Using Protocol Default and Conforming Function in Swift

Protocol Default and Conforming Function in Swift main article image

Hallo mijn metgezellen, Leo hier. The topic today is using Protocol Default and Conforming Function in Swift to be able at the same time use the default protocol function and the conforming function.

Today we will explore a very niche case about Protocols. It’s not something new that Protocol is one of the most important things in iOS development. They are everywhere. And your ability to master them is decisive in building a modular and testable code.

The problem today appeared weeks ago when a teammate said: “Hey anyone knows if I can conform to a protocol and also use the default function implementation of it?”. At the moment I answered: “Not that I’m aware of”…

I couldn’t be more wrong, there’s not only one way, but also at least three ways to achieve that behavior, and we will explore each one of them today!

Let’s code! But first…

 

Painting of The Day

Today’s art piece is an 1857 painting called A Dream of the Past: Sir Isumbras at the Ford by Sir John Everett Millais. He lived from 8 June 1829 to 13 August 1896 and was an English painter. Also, he was an illustrator who was one of the founders of the Pre-Raphaelite Brotherhood.

The painting is depicting a medieval knight helping two young peasant children over a swollen river. The children are carrying heavy burdens of wood for winter fuel. Though the title refers to the medieval poem Sir Isumbras, the painting does not illustrate a scene from the original text. However, Millais’s friend, the writer Tom Taylor, wrote verse in a pastiche of the original poem, describing the event depicted. This was included in the original exhibition catalog.

I chose this painting because as the knight helped the children go through the river, I hope this article helps you go through your protocol problems.

 

The problem – Protocol Default and Conforming Function in Swift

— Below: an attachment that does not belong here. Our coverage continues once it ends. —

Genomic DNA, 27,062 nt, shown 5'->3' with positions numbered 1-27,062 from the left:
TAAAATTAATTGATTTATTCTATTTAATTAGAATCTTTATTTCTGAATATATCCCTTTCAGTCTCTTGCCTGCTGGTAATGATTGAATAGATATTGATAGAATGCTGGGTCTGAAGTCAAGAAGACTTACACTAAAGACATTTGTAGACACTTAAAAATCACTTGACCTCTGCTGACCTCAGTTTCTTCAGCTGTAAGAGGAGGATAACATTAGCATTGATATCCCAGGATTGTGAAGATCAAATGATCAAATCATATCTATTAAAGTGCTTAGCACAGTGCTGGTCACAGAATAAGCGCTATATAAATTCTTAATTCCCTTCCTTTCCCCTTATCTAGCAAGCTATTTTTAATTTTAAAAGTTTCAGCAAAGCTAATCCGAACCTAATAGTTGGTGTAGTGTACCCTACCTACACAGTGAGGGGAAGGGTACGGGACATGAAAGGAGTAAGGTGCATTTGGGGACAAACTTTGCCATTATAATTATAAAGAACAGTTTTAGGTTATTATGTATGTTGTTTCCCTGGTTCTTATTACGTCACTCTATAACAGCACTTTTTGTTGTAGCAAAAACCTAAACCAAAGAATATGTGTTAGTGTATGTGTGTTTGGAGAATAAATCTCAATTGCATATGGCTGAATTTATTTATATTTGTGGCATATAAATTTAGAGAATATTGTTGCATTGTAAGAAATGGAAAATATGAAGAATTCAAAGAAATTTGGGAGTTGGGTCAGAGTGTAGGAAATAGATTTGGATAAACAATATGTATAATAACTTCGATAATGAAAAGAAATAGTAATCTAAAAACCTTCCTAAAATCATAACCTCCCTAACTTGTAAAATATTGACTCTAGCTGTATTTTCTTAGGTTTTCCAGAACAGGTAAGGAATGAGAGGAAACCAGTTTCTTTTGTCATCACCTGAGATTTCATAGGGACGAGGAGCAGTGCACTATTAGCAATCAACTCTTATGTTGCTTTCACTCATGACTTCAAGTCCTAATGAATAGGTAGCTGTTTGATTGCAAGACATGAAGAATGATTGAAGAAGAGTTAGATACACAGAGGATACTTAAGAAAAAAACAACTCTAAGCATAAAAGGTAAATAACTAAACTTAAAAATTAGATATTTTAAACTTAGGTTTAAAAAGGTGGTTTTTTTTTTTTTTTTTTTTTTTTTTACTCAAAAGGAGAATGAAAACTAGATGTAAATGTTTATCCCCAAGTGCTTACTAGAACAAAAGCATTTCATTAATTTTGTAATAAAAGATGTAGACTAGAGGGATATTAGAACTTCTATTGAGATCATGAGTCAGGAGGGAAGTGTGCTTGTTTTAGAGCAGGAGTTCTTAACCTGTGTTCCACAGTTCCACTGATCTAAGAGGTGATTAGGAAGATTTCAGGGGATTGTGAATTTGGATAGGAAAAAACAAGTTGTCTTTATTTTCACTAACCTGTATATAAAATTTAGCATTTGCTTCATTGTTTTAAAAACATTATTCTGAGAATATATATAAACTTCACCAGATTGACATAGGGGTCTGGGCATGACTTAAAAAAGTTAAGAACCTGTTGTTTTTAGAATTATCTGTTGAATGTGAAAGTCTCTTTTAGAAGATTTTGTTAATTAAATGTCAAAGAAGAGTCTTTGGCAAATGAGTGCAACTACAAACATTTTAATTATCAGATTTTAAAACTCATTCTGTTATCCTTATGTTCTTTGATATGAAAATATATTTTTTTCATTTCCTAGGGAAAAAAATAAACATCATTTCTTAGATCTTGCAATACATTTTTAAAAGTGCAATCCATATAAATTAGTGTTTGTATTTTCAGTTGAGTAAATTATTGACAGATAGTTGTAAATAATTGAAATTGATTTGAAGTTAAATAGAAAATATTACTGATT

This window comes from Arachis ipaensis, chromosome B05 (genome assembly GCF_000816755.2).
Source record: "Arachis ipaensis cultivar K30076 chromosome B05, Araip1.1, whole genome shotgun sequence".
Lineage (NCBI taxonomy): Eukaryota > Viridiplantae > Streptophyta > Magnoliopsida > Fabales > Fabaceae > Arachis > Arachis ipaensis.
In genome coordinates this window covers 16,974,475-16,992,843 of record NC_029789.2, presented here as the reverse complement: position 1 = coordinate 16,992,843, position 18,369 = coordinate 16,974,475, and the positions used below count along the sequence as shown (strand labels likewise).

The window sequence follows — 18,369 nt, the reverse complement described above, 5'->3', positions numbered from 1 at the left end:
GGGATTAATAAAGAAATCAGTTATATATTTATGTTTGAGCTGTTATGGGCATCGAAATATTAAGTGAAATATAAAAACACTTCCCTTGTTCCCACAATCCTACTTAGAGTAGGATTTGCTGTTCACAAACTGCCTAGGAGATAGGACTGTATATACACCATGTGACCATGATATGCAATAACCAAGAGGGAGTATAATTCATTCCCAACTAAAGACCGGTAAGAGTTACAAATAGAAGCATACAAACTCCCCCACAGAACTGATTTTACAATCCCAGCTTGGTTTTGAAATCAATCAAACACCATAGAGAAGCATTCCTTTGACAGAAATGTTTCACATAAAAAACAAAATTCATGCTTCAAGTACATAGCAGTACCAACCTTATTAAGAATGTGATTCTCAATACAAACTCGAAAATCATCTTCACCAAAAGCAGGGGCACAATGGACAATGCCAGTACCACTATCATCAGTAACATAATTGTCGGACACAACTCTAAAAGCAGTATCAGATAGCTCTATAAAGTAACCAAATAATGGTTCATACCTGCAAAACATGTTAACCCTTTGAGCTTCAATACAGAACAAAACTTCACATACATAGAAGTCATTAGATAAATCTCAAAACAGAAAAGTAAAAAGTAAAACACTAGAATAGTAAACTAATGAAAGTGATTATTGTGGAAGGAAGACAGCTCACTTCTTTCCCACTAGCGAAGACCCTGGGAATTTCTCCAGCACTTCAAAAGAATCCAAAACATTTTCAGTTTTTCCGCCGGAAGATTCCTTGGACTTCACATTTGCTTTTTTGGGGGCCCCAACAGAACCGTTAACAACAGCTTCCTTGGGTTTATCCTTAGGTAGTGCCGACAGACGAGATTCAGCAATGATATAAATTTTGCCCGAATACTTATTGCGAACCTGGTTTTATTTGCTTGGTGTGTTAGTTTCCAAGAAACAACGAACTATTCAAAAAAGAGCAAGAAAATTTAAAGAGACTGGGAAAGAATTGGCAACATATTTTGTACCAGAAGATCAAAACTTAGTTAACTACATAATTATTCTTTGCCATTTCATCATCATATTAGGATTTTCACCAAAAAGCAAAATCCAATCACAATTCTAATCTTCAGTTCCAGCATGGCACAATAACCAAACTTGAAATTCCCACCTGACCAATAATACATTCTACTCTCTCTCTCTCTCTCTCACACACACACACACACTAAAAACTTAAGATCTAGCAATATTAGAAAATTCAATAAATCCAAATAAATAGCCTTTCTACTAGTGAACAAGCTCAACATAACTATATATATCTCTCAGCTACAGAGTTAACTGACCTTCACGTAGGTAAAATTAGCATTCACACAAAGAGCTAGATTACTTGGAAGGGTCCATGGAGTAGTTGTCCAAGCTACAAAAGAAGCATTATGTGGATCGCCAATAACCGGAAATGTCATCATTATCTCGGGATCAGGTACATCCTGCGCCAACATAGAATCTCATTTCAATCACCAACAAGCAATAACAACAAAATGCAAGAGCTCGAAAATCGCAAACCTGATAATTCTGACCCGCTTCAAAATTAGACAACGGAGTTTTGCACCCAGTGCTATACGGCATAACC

You want to conform to a Protocol but also want the default behavior of the function in the protocol.

Copy/paste the code below into your playgrounds:

protocol Action {
    func getMessage() -> String
}

struct MyAction: Action {
    func getMessage() -> String { "Bring me Ala!" }
}

func doTheAction(action: MyAction) {
    print(action.getMessage())
}

doTheAction(action: MyAction())

As you can imagine this will print in the console: Bring me Ala. What happens if we add a default implementation for the doIt() function?

protocol Action {
    func getMessage() -> String
}

extension Action {
    func getMessage() -> String { "I said... Bring me Mik!" }
}

struct MyAction: Action {
    //func getMessage() -> String { "Bring me Ala!" }
}

func doTheAction(action: MyAction) {
    print(action.getMessage())
}

doTheAction(action: MyAction())

What happened now is that the getMessage is custom implementation is optional. This means that even if the MyAction struct doesn’t declare, we can still call it. In that case, Swift would show the default implementation of the function that returns: I said… Bring me Mik!

Now comes the problem, what if I want to use the return of the default implementation of the protocol and also have my custom implementation? Let’s see how can we do that.

 

First solution: Using self Cast

You can access the function default implementation as a self cast. But to do that work you need to erase the protocol requirement and only implement it in the protocol extension. Check below:

protocol Action {
}

extension Action {
    func getMessage() -> String { "I said... Bring me Mik!" }
}

struct MyAction: Action {
    func getMessage() -> String { "Bring me Ala!" }
    
    func defaultGetMessage() -> String { (self as Action).getMessage() }
}

func doTheAction(action: MyAction) {
    print(action.getMessage())
    print(defaultGetMessage())
}

doTheAction(action: MyAction())